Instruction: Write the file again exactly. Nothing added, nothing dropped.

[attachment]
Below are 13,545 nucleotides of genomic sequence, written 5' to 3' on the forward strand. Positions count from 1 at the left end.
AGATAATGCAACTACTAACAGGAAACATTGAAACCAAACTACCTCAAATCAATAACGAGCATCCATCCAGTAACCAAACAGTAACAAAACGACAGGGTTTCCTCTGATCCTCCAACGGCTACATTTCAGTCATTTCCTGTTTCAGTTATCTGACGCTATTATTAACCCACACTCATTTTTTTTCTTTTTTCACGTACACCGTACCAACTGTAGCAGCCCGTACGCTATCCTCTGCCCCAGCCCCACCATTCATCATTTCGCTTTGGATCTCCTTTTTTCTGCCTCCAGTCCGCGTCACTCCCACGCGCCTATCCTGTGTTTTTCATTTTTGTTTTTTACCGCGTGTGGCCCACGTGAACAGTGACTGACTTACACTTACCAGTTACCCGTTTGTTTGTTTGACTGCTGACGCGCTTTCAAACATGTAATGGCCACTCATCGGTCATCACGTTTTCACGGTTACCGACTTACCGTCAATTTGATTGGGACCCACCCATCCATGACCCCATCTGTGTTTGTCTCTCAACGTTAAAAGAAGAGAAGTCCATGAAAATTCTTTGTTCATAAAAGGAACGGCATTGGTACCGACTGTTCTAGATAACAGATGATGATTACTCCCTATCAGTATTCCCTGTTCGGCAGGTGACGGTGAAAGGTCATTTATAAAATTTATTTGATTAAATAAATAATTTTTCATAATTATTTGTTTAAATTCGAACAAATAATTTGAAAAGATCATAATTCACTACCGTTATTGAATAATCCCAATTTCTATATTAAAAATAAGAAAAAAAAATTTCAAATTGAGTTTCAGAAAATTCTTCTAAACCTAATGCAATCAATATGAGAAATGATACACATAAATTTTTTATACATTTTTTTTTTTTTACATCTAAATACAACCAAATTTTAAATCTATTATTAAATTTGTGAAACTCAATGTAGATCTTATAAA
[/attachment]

Below are 13,545 nucleotides of genomic sequence, written 5' to 3' on the forward strand. Positions count from 1 at the left end.
AGATAATGCAACTACTAACAGGAAACATTGAAACCAAACTACCTCAAATCAATAACGAGCATCCATCCAGTAACCAAACAGTAACAAAACGACAGGGTTTCCTCTGATCCTCCAACGGCTACATTTCAGTCATTTCCTGTTTCAGTTATCTGACGCTATTATTAACCCACACTCATTTTTTTTCTTTTTTCACGTACACCGTACCAACTGTAGCAGCCCGTACGCTATCCTCTGCCCCAGCCCCACCATTCATCATTTCGCTTTGGATCTCCTTTTTTCTGCCTCCAGTCCGCGTCACTCCCACGCGCCTATCCTGTGTTTTTCATTTTTGTTTTTTACCGCGTGTGGCCCACGTGAACAGTGACTGACTTACACTTACCAGTTACCCGTTTGTTTGTTTGACTGCTGACGCGCTTTCAAACATGTAATGGCCACTCATCGGTCATCACGTTTTCACGGTTACCGACTTACCGTCAATTTGATTGGGACCCACCCATCCATGACCCCATCTGTGTTTGTCTCTCAACGTTAAAAGAAGAGAAGTCCATGAAAATTCTTTGTTCATAAAAGGAACGGCATTGGTACCGACTGTTCTAGATAACAGATGATGATTACTCCCTATCAGTATTCCCTGTTCGGCAGGTGACGGTGAAAGGTCATTTATAAAATTTATTTGATTAAATAAATAATTTTTCATAATTATTTGTTTAAATTCGAACAAATAATTTGAAAAGATCATAATTCACTACCGTTATTGAATAATCCCAATTTCTATATTAAAAATAAGAAAAAAAAATTTCAAATTGAGTTTCAGAAAATTCTTCTAAACCTAATGCAATCAATATGAGAAATGATACACATAAATTTTTTATACATTTTTTTTTTTTTACATCTAAATACAACCAAATTTTAAATCTATTATTAAATTTGTGAAACTCAATGTAGATCTTATAAA